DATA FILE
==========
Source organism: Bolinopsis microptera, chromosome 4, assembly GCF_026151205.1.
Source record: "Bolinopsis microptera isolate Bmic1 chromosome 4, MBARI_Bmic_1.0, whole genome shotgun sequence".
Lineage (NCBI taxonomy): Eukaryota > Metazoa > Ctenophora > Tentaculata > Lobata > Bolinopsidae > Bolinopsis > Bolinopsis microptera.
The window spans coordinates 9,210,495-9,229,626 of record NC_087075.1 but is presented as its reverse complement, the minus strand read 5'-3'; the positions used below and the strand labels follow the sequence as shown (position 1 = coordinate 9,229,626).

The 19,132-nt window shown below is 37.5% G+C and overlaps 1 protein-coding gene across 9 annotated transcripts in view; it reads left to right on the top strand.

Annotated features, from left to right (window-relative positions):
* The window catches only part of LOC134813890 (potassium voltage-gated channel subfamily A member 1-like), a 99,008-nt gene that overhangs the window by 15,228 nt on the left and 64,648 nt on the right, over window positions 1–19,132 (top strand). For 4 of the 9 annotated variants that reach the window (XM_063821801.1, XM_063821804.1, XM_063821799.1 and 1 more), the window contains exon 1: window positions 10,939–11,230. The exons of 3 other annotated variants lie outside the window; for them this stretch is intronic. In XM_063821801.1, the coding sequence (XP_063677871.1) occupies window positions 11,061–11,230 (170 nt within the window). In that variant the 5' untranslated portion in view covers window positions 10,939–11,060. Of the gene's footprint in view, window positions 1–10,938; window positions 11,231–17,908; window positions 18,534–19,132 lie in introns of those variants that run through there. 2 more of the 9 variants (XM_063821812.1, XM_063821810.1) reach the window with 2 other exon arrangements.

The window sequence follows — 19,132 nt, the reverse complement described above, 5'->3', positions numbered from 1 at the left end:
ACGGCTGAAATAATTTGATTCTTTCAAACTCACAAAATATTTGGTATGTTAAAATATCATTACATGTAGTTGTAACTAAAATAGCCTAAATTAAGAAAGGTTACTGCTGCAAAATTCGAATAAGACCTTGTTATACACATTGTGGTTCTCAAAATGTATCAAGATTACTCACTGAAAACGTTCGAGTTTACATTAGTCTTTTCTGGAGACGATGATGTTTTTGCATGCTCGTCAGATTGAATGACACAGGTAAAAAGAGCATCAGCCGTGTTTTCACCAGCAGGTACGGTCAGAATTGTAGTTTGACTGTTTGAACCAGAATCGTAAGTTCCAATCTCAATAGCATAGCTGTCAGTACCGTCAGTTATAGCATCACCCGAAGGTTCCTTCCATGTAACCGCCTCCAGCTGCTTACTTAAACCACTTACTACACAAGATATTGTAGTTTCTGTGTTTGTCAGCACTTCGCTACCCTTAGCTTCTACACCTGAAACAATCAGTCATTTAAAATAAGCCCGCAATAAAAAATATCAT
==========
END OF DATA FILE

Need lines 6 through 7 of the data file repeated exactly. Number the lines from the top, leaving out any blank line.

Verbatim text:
Annotated features, from left to right (window-relative positions):
* The window catches only part of LOC134813890 (potassium voltage-gated channel subfamily A member 1-like), a 99,008-nt gene that overhangs the window by 15,228 nt on the left and 64,648 nt on the right, over window positions 1–19,132 (top strand). For 4 of the 9 annotated variants that reach the window (XM_063821801.1, XM_063821804.1, XM_063821799.1 and 1 more), the window contains exon 1: window positions 10,939–11,230. The exons of 3 other annotated variants lie outside the window; for them this stretch is intronic. In XM_063821801.1, the coding sequence (XP_063677871.1) occupies window positions 11,061–11,230 (170 nt within the window). In that variant the 5' untranslated portion in view covers window positions 10,939–11,060. Of the gene's footprint in view, window positions 1–10,938; window positions 11,231–17,908; window positions 18,534–19,132 lie in introns of those variants that run through there. 2 more of the 9 variants (XM_063821812.1, XM_063821810.1) reach the window with 2 other exon arrangements.